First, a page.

July 6, 2022

Is It Possible to Fix Underbite?

Many people have problems with an underbite. The question here is whether it is possible to solve the problem. Can orthodontics help, or will you need surgery? What are some of the most common side-effects you might experience?

 

There are so many important issues to address that will help you understand why this is such an important topic. Of course, if you are in need of orthodontics, this link can provide all the help you need. Let’s take a look at every detail you need to know about underbite and possible treatment plans. 

What Does It Mean to Have an Underbite?

Normally, the lower and upper jaw should align when mouths are closed. But in some cases, the upper and lower jaw don’t align as they should. In these cases, the lower jaw will either be moved to the front or to the back. 

Based on the position of the lower jaw, the person will have an underbite or overbite. Now, the position of teeth can also determine the alignment, but here, the problem is in the location of the jaw. 

Those that have underbite can experience trouble while eating and even with digestion. Naturally, it will also have a significant effect on their self-esteem. So, it is more than obvious why people would like to address this problem as soon as possible. But the question is, can they even do anything about it?

What Causes It?

There are several different factors that may contribute to the development of an underbite. The first one is genetics. The size and shape of teeth are mostly inherited from parents, and the same can apply to bones of the skull. As a result, someone might inherit the underbite as well. 

But genetics is not the only cause of underbite. It is also possible to develop a misaligned jaw if a person experienced trauma in the past. Any type of injury that can cause the jaw to break can lead to an underbite. While the idea is to let the jaw heal and return to its previous state, this isn’t always possible. Needless to say, issues during healing can lead to both underbite and overbite.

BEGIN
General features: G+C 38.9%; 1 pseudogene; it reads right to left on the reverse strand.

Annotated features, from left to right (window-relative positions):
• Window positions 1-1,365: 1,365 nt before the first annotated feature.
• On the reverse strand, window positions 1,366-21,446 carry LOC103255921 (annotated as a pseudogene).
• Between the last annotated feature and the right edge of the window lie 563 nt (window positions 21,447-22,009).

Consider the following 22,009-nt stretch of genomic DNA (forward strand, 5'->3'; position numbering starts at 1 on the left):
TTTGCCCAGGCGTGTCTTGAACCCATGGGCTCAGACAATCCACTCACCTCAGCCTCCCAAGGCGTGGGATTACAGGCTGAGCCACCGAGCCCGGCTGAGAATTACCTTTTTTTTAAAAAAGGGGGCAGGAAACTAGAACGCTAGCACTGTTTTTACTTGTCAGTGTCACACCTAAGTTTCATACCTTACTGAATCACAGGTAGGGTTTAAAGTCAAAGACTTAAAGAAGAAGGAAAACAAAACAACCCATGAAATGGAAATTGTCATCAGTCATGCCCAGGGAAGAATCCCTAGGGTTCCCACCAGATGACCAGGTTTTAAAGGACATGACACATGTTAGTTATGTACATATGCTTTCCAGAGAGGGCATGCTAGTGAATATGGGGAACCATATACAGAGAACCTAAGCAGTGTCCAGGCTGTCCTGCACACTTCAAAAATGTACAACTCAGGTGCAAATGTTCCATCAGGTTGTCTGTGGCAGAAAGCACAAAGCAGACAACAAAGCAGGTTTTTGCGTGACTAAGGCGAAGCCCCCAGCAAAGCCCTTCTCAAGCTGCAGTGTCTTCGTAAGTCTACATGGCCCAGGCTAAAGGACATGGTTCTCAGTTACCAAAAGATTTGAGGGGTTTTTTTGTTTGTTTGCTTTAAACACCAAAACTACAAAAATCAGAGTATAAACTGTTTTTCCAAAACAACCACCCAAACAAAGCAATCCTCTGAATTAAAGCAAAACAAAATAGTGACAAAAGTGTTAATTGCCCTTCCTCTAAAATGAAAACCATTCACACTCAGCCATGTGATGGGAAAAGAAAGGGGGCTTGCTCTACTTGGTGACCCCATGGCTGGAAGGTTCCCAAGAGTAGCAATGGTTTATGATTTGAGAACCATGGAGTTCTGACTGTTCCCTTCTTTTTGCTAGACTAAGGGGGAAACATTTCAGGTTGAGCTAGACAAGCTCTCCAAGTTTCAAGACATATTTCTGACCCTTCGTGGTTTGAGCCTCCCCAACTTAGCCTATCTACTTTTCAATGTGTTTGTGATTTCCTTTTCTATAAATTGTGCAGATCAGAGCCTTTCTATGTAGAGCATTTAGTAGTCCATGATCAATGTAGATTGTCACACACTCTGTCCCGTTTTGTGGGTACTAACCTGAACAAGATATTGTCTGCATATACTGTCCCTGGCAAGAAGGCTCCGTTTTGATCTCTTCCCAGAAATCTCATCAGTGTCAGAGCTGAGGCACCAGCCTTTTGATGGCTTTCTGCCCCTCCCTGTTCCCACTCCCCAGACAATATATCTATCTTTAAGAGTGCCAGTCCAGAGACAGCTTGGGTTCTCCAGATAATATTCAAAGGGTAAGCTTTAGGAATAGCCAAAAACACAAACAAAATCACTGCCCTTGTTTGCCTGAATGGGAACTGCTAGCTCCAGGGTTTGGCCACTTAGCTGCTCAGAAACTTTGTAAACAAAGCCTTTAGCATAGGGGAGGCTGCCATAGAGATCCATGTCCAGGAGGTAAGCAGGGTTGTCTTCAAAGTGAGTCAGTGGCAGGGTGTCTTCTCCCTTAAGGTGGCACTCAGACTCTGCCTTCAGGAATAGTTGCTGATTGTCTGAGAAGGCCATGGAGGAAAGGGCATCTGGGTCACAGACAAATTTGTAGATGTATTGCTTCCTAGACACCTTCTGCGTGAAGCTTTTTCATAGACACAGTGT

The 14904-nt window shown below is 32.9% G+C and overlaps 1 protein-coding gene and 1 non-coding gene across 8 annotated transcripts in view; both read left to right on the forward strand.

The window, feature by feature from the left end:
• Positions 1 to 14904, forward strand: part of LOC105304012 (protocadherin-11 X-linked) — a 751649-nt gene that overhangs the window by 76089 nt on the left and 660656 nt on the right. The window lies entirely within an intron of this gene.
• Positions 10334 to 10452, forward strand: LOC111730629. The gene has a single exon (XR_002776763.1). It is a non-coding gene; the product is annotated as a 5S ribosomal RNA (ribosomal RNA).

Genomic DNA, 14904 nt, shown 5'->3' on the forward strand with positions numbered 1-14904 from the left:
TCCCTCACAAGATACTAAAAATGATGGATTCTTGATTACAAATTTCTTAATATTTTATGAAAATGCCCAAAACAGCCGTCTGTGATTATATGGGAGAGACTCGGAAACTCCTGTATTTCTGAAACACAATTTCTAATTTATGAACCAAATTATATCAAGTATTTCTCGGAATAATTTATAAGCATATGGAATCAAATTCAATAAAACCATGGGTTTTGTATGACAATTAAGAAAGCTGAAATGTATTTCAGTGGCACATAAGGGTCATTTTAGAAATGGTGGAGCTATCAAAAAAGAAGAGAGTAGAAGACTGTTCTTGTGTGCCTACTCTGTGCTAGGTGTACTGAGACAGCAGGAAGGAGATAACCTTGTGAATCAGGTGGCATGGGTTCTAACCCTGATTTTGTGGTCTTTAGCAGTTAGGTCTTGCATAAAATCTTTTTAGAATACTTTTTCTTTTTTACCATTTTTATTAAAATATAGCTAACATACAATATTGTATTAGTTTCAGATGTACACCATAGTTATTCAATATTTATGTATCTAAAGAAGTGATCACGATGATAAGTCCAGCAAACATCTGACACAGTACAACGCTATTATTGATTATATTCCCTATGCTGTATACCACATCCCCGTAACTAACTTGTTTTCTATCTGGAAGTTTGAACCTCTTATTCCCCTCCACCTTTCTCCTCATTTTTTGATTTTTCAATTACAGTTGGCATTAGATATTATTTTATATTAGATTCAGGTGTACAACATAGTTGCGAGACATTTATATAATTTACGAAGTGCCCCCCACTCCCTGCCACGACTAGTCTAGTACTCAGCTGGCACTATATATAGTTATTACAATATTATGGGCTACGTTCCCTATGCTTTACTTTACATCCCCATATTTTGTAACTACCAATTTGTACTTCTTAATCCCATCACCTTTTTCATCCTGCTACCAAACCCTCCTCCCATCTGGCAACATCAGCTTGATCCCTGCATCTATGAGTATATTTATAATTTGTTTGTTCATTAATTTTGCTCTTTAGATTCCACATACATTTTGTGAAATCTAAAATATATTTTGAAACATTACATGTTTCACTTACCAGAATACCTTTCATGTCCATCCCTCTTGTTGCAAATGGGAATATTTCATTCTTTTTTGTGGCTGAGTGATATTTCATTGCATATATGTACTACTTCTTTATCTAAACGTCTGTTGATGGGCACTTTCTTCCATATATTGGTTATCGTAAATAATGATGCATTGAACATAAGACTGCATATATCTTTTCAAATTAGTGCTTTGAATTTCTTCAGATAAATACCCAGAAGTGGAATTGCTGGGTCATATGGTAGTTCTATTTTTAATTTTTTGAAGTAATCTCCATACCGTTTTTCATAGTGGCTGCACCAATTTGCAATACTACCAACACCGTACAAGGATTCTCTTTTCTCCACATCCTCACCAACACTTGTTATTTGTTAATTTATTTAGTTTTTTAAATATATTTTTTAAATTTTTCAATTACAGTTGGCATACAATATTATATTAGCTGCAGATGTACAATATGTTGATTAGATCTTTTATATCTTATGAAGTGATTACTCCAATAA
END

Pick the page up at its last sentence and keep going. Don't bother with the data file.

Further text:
What is interesting is that this condition can be caused by certain habits we develop during our lives. For example, a person that uses a pacifier for a long time (or thumb sucking) can experience problems during development. Naturally, this refers to early childhood, and it isn’t something that can severely affect adults. The key here is moderation. Using a pacifier will most likely go on without any issues, but overdoing it can cause problems. 

Finally, having a tumor or growth on the jaw can lead to misalignment as well. This is why you should address the problem as soon as you spot it. In the majority of cases, an underbite is not something that will appear overnight. A person will either have it for a long time or notice that their jaw hasn’t healed properly after a trauma. 

Can You Spot the Symptoms?

Spotting signs and symptoms of underbite is quite simple. If a person has had it for years, they are probably well aware that their lower jaw has moved to the front. But even if it is something that happened recently, it is still easy to notice the difference.